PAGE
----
Grifols increases its collaboration with the Chronic Liver Failure European Consortium
- The company will contribute three million euros over the next four years, in addition to the two million committed since 2009
- Research mainly focuses on developing new therapeutic strategies to improve the quality of life and survival of patients with decompensated cirrhosis, for whom the only treatment currently available is a liver transplant
- The Consortium was created in 2009 and is made up of 70 European university hospitals. It has helped to develop a project involving 2,149 patients that has defined the diagnostic criteria, prevalence, clinical course, prognosis and pathophysiology of a new syndrome: Acute-on-Chronic Liver Failure.
- The core study in the project was published in the journal Gastroenterology* and the database and biological samples obtained are being used in more than 30 research projects to complete knowledge of the syndrome
Barcelona, July 10, 2013. Today Grifols has renewed its 2009 collaboration agreement with the Chronic Liver Failure European Consortium (EASL-CLIF Consortium ) for a further four years.
Under this renewal, Grifols will increase its financial contribution to the project with three million euros, in addition to the two million allocated since 2009. According to Vicente Arroyo, professor of medicine at the University of Barcelona and director of the Esther Koplowitz Biomedical Research Center at the Hospital Clinic, "This contribution, since it started in 2009, has helped to develop a powerful research infrastructure to conduct clinical and therapeutic studies in large series of patients in a short period of time. This makes it very competitive and allows research on decompensated liver cirrhosis, up to now very limited, to progress rapidly. Liver cirrhosis is the fifth cause of death in males between 18 and 59 years of age in Europe. Grifols has been a pioneer in supporting clinical research in this disease."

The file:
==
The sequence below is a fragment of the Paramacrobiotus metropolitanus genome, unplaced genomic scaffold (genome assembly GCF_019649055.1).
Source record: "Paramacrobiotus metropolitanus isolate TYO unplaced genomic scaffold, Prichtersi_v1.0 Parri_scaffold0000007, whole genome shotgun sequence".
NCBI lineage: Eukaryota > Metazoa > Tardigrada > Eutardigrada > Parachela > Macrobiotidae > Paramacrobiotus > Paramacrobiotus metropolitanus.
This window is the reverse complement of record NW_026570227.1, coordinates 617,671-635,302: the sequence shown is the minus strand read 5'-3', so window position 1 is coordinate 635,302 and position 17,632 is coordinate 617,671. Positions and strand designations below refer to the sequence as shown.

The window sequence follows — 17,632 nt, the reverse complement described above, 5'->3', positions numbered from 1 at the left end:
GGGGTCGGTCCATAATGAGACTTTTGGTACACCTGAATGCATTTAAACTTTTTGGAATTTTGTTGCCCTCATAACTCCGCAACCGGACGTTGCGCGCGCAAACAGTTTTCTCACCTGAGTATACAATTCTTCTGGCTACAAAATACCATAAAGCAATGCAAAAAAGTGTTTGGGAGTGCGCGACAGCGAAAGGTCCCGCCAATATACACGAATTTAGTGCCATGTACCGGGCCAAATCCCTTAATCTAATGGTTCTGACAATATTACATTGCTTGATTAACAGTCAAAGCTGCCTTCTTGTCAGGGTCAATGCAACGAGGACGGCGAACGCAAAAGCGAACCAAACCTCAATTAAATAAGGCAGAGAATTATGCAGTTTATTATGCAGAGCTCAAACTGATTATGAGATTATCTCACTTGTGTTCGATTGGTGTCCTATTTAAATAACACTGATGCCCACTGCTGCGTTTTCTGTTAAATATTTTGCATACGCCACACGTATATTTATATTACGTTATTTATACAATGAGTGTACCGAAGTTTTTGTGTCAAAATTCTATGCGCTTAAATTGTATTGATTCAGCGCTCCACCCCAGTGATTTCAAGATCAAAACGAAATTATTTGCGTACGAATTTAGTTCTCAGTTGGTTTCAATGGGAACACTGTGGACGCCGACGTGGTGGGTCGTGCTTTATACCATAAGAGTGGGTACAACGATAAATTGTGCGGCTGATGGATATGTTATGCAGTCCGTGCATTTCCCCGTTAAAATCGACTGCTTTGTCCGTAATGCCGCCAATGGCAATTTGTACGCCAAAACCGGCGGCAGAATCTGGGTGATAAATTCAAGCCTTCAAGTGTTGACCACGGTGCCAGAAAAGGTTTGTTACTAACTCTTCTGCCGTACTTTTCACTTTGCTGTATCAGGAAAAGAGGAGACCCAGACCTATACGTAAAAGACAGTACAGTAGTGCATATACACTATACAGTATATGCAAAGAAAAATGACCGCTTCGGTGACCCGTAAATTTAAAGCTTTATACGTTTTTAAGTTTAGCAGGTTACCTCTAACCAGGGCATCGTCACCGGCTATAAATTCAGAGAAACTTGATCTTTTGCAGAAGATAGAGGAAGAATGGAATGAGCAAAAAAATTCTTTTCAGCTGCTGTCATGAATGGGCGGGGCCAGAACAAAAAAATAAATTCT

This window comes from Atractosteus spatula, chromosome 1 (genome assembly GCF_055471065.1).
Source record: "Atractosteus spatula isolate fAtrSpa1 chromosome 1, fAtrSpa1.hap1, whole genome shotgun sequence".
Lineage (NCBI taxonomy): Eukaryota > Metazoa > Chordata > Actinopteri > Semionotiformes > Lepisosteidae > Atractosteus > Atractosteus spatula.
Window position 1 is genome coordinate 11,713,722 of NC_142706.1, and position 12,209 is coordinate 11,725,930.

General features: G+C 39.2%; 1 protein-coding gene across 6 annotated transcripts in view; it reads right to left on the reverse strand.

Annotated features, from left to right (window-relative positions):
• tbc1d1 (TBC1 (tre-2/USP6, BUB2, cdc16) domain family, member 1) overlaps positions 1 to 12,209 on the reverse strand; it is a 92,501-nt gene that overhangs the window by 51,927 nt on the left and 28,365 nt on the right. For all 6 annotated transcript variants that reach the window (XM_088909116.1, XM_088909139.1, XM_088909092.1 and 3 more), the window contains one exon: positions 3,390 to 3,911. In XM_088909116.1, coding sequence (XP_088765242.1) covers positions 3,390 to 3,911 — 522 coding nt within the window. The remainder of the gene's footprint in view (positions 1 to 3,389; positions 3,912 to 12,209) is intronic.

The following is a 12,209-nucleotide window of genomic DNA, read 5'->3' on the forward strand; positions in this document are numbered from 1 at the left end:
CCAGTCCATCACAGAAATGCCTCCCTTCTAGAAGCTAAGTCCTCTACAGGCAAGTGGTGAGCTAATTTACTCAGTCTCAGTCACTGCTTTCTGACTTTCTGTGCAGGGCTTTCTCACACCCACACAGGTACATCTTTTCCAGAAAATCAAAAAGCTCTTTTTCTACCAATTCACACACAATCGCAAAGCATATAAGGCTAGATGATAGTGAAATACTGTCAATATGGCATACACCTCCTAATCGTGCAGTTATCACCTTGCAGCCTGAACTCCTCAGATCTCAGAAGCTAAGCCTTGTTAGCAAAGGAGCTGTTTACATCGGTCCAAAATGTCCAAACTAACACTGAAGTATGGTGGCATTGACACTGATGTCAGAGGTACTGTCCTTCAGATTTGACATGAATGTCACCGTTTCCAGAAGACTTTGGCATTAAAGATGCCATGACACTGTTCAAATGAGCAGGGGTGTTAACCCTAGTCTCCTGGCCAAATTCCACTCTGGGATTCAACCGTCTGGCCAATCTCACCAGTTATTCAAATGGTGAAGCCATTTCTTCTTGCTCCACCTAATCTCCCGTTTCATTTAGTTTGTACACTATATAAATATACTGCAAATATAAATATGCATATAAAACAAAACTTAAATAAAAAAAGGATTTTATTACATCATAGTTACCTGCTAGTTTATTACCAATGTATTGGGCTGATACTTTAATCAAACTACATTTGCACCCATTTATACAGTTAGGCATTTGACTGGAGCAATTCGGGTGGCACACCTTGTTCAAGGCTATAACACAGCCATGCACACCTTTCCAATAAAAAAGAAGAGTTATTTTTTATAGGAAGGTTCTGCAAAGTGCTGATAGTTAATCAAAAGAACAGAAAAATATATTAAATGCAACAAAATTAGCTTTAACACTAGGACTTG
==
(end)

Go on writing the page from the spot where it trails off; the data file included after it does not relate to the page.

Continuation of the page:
For Mauro Bernardi, professor of medicine at the University of Bologna and member of the Executive Committee of the European Association for the Study of the Liver (EASL) "The renewal of this agreement will allow EASL-CLIF Consortium to start new prospective clinical studies in the treatment of decompensated cirrhosis. Two of these will start soon: one on the use of albumin in the prevention of acute-on-chronic liver failure in patients with cirrhosis and bacterial infections other than spontaneous bacterial peritonitis and a second study on the use of hydrocortisone in the treatment of relative adrenal insufficiency in patients with liver disease and septic shock. These studies are expected to provide clinicians with effective therapies to counteract severe complications that endanger the survival of patients with cirrhosis. This is of utmost importance in the context of liver transplantation, where the availability of new treatments that can bridge the gap prior to surgery offers patients an enhanced chance of survival."
The Consortium is supported by the European Association for the Study of the Liver (EASL) and involves the participation of 70 European hospitals in 24 countries.
With the renewal of the collaboration agreement, Grifols reaffirms its commitment and support to research and investigation by encouraging projects related to its activity that are led by international centers of reference in their specialty. Likewise, the company also collaborates with the North American Consortium for the End-Stage Liver Disease, a research consortium with similar aims to the European entity that operates in the USA and Canada.